Q: Can you buy a house with high student loan debt?

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Stanley tate

Student Loan Lawyer

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You have a massive amount of student loan debt, but you also want to buy a home. The good news is that student debt doesn't automatically stop you from becoming a homeowner. Chances are, if you can afford rent while repaying your student loans, you can afford monthly mortgage payments.

If you're looking to buy a home and think your student loan debts are an obstacle, this guide will help you navigate the process.

Homebuying info

FHA New Student Loan Guidelines 2021

Last week, the Federal Housing Administration (FHA) made it easier for people with student loans to buy a home by changing its student loan guidelines. Previously, FHA lenders would have to use 1% of a borrower's student loan debt regardless of their actual payment under an income-driven repayment plan.

The new FHA policy will allow mortgage lenders to use your actual monthly student loan payment amount. The one exception is if your monthly payment is $0 (which is possible under an income-driven repayment plan). In that case, the FHA lender will automatically apply 0.5% of the outstanding student loan balance as an assumed payment.

The start date of these new FHA student loan guidelines is August 16, 2021. However, your lender can start using the policies now.

How student loans affect the mortgage process

Student loans affect the mortgage process by increasing your debt-to-income ratio, making it difficult for you to save for a down payment, and potentially decreasing your credit score if you miss monthly student loan payments.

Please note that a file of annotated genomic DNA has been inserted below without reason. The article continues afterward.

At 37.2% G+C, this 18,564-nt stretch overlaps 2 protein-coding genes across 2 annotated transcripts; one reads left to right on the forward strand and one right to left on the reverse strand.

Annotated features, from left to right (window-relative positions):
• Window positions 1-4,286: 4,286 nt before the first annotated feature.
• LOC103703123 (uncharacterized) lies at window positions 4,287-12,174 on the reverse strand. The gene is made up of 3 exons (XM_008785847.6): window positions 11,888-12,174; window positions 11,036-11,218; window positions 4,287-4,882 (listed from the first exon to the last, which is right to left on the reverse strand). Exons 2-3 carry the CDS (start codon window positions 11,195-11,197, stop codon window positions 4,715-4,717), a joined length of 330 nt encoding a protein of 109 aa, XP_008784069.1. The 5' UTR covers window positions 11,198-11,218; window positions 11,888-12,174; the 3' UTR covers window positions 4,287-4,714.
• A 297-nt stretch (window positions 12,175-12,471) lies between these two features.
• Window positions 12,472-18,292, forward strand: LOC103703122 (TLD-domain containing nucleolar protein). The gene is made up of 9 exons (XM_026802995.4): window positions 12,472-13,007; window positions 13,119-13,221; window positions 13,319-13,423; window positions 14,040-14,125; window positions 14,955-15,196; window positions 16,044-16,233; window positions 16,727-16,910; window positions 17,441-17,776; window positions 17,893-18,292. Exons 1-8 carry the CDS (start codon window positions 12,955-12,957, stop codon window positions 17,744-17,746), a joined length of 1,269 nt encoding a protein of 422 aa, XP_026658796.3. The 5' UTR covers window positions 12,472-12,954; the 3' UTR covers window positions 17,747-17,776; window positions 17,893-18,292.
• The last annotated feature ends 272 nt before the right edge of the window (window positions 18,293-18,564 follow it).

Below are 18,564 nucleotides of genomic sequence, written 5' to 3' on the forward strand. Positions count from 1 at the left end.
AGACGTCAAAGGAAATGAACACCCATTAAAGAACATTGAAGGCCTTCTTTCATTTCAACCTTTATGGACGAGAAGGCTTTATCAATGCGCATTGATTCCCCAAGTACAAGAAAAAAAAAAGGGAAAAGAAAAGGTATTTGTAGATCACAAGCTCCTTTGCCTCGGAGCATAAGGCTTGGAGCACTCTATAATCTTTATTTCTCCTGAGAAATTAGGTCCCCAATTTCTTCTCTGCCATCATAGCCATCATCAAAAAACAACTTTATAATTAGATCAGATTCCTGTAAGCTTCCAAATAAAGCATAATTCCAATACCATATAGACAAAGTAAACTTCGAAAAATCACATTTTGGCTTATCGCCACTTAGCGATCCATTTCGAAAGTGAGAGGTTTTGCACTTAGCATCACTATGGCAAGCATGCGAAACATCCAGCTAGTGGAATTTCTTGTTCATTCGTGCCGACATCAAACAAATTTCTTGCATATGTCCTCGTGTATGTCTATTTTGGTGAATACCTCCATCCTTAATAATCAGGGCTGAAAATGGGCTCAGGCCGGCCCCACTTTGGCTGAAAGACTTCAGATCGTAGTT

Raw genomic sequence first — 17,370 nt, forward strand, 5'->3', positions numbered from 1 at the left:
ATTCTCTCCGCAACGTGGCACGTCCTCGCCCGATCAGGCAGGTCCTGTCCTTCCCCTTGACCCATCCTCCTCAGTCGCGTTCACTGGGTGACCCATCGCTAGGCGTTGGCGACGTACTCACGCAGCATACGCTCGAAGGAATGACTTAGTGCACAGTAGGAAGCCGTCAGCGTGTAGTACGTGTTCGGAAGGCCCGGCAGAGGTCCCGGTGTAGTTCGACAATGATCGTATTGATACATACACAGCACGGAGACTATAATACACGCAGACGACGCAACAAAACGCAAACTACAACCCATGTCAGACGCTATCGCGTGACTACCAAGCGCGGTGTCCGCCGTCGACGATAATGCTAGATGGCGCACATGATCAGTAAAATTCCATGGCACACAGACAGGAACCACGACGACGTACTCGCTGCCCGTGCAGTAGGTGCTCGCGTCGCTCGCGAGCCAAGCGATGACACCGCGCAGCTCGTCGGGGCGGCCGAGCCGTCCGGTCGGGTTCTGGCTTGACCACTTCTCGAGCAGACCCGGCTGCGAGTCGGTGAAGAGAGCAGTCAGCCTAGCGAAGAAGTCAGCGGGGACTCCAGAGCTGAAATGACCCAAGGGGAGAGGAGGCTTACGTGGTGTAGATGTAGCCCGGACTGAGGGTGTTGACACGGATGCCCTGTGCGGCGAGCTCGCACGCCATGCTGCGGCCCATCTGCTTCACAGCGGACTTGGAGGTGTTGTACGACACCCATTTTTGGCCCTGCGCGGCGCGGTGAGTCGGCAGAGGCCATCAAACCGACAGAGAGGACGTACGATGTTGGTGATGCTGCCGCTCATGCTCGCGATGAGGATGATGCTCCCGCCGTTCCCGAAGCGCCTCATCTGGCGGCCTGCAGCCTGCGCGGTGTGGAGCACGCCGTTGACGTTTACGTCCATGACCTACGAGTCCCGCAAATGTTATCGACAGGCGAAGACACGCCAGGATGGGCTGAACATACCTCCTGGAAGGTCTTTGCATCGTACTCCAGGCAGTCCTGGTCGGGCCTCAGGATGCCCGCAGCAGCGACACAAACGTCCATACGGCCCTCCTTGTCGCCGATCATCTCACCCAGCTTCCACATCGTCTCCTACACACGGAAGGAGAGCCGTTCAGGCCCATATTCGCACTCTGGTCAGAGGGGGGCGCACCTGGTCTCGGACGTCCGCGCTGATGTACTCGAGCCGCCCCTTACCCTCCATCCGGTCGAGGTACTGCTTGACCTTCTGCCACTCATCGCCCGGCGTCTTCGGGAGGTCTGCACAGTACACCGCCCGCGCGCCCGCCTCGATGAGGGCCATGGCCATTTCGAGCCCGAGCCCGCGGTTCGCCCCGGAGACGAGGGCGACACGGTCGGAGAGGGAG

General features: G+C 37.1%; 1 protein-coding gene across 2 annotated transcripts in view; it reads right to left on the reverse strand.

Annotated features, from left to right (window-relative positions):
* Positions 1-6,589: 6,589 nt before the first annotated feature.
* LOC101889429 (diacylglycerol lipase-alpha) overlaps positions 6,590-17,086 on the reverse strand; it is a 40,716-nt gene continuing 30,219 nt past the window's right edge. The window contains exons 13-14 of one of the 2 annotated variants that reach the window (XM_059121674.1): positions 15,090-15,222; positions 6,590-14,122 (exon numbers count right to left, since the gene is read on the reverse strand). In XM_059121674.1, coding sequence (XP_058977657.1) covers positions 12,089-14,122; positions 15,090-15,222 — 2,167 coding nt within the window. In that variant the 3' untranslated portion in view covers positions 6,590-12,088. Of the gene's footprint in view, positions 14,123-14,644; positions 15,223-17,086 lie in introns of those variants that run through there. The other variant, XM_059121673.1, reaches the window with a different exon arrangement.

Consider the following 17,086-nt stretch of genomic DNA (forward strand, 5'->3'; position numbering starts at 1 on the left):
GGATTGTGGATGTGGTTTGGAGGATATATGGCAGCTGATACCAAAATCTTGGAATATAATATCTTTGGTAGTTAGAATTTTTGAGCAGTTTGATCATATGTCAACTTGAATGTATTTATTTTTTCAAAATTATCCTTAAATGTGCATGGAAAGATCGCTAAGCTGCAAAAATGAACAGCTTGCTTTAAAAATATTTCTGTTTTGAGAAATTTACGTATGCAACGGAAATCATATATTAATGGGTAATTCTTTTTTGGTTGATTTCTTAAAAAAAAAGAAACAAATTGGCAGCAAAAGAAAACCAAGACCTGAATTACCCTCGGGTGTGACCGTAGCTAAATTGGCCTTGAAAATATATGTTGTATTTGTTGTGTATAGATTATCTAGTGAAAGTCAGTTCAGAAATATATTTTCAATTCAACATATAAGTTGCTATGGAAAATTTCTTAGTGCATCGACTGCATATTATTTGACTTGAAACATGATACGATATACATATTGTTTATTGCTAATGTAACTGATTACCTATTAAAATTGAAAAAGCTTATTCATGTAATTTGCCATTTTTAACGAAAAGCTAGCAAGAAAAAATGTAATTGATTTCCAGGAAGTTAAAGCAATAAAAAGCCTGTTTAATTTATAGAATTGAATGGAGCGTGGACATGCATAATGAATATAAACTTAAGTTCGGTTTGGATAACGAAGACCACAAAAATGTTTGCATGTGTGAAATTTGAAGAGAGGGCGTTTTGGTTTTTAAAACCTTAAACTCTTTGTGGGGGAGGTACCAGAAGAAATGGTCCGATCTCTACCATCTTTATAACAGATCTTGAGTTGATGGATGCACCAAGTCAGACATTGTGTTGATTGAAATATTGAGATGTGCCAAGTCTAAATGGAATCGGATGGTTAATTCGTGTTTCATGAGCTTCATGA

• Increase your DTI ratio. Borrowers with higher loan balances will have higher minimum monthly payment amounts due on their student loans. Higher monthly payment amounts will increase your monthly debt-to-income ratio percentage, which may limit the mortgage you're approved for. Federal student loan borrowers can decrease their DTI by entering into a repayment plan based on their income (e.g., IBR).
  • Make it harder to save. Having to pay your student loans each month slows your efforts to improve your overall personal finances through saving. Of course, borrowers with federal student loans paying under a repayment plan based on their income may be able to save. But, depending on their loan balance, they'll often have difficulty qualifying for a mortgage if their lender doesn't accept their income-based repayment amount.
  • Affect your credit score. While your student loan balance doesn't lower your score, missing a monthly payment will cause your credit score to plummet. And that's especially true if you miss a payment and you have multiple loans. Each loan will add negative information to your credit report.

Can student loans prevent you from buying a house?

Student loans can prevent you from buying a house if you default on a federal student loan. When you default on a federal loan, you're automatically placed in the CAIVRS system. So if you're applying for an FHA, VA, or USDA Loan, you must first clear that system. You do that by getting your federal loans out of default.

Also, your monthly student loan payments can make it difficult for mortgage lenders to approve your homeownership application. Each mortgage loan program has its own guidelines for including your student loan obligations into your overall DTI calculations. Some programs, like FHA Loans, won't accept payments under an income-based repayment plan.